drea brown is a poet/scholar whose work has appeared in a variety of literary journals and anthologies, such as Southern Indiana Review and Stand Our Ground: Poems for Trayvon Martin and Marissa Alexander. Her chapbook, dear girl: a reckoning, winner of the Gold Line Press chapbook contest was published in 2015. A Cave Canem Fellow, and recipient of a Fresh Milk residency in Barbados, she is in the process of finalizing a poetry manuscript that furthers the journey, ghosts, and letters of Phillis Wheatley. Brown was the inaugural graduate from the African and African Diaspora Studies PhD program at the University of Texas in Austin in May 2017, and is currently a visiting assistant professor at Goucher College in Baltimore, Maryland.
flesh memory: an invocation in cento
from claudia rankine’s citizen and akilah oliver’s she said dialogues: flesh memory, ntozake shange’s for colored girls who…
the world is wrong. you can’t put the past behind you.
it’s buried in you; it’s turned your flesh into its own cupboard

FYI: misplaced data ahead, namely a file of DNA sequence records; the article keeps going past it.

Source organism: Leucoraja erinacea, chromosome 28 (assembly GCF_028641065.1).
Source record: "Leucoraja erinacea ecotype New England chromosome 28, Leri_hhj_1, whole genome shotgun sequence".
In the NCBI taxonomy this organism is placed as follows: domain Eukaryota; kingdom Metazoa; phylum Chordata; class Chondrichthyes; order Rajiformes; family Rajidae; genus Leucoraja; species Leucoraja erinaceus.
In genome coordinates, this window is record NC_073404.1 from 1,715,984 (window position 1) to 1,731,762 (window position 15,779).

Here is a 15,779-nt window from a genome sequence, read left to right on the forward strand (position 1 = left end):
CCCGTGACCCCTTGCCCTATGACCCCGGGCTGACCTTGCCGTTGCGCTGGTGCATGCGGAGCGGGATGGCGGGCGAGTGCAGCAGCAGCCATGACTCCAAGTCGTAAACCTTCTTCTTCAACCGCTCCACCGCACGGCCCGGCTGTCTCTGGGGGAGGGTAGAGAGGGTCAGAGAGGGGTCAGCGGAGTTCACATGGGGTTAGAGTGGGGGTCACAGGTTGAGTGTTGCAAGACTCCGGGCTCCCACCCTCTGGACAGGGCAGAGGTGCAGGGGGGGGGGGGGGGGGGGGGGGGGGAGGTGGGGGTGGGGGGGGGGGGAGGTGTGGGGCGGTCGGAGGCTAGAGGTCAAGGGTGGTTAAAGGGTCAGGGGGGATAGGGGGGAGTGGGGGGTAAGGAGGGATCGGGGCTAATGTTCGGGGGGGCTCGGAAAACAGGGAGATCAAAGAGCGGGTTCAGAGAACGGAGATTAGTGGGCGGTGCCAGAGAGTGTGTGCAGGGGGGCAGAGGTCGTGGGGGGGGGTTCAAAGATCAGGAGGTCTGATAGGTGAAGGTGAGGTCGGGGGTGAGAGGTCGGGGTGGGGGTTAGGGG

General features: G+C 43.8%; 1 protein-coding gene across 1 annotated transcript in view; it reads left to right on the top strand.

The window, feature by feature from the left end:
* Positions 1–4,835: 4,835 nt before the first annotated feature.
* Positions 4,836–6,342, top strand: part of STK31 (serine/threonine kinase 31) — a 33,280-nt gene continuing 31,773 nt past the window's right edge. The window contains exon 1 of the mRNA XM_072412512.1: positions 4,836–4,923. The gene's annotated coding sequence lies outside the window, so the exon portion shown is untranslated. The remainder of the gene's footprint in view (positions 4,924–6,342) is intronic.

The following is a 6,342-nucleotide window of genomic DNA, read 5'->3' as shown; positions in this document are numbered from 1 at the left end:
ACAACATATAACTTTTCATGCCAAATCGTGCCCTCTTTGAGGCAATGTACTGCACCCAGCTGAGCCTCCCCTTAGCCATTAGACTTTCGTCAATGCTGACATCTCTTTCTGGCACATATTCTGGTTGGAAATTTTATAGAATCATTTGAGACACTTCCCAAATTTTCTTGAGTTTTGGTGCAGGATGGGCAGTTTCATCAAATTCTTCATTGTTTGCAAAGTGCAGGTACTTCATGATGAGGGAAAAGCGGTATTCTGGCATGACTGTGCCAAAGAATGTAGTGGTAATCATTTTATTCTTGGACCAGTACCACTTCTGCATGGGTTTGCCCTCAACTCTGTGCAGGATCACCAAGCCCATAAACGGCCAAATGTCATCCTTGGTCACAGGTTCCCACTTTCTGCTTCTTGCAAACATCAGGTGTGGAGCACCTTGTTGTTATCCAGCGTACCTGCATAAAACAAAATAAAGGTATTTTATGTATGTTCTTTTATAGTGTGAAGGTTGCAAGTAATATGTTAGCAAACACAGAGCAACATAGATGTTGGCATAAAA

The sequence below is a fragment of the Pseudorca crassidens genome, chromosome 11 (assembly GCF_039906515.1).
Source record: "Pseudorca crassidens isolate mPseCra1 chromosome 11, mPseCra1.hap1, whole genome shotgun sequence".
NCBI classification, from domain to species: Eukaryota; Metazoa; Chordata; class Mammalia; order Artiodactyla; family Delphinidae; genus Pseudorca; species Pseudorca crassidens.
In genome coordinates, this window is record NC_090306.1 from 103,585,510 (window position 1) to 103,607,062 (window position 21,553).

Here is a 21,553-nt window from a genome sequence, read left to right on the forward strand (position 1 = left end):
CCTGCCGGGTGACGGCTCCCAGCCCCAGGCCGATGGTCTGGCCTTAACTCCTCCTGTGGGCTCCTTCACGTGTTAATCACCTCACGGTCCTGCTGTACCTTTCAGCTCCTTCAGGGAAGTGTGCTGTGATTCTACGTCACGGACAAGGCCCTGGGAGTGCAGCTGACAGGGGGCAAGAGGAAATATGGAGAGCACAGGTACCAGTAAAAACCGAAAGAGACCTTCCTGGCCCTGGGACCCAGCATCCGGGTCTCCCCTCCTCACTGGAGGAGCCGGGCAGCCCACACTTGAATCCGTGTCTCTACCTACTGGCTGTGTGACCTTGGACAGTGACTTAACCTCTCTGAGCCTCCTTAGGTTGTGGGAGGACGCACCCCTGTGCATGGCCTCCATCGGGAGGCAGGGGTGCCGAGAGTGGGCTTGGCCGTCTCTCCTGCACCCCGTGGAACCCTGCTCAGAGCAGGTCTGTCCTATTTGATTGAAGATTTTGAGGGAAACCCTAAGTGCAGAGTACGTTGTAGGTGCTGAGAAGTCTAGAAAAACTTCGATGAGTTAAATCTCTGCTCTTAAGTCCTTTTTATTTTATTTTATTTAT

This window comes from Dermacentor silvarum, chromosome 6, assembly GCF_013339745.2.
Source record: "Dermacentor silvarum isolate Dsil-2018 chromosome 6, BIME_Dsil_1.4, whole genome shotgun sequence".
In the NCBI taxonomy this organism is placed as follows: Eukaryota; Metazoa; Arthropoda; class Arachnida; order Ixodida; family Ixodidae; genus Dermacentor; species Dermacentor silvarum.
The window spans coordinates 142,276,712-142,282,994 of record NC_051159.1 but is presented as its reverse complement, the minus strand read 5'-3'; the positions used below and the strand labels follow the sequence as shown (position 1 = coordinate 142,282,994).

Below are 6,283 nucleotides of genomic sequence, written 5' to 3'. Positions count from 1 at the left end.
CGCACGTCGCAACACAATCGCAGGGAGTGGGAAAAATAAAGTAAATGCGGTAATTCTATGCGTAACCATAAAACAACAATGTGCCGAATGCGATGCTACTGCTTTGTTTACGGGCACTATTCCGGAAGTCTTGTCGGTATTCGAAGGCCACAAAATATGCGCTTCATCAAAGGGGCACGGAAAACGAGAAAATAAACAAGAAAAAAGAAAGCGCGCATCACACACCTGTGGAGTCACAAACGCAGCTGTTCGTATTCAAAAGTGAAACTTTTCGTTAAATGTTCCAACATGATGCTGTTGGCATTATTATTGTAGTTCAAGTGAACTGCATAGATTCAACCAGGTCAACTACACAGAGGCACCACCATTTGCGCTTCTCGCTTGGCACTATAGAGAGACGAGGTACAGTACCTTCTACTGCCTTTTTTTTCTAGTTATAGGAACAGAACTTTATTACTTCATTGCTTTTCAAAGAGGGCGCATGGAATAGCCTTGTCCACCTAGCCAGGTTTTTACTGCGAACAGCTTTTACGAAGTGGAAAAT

when you lay your body in the body entered as if skin and bone were public places
witness bones on the atlantic floor. chiseled faces.short
vowel sounds trapped under centuries of sediment.
when you lay your body in the body entered as if you’re the ground you walk on mash potato. child. break it up.
the body’s truths and realities
the multiplicity of languages
he flesh holds
what does a victorious or defeated black woman’s body look like?
are we ghouls?
children of horror? the joke?
a text, a language, a mythology a truth
you know no memory should live
in these memories
becoming the body you
don’t tell nobody don’t tell a soul
to live out the days sometimes you moan like deer.
sometimes you sigh.
i am trying to be as honest as grief will allow. i am
trying to be saved. i am trying to sin. i am trying
to hush these tears.
somebody anybody sing a black girl’s song
when you lay your body in the body
becoming the body you
sing her song of life
of infinite beauty
bring her out to know herself
when you lay your body in the body becoming you
i want you to look at these scars
and be healed.
- “Review: dear girl: a reckoning“ New Orleans Review.
Poets Unite!: The Politics of Poetry Collectives | April 10, 2018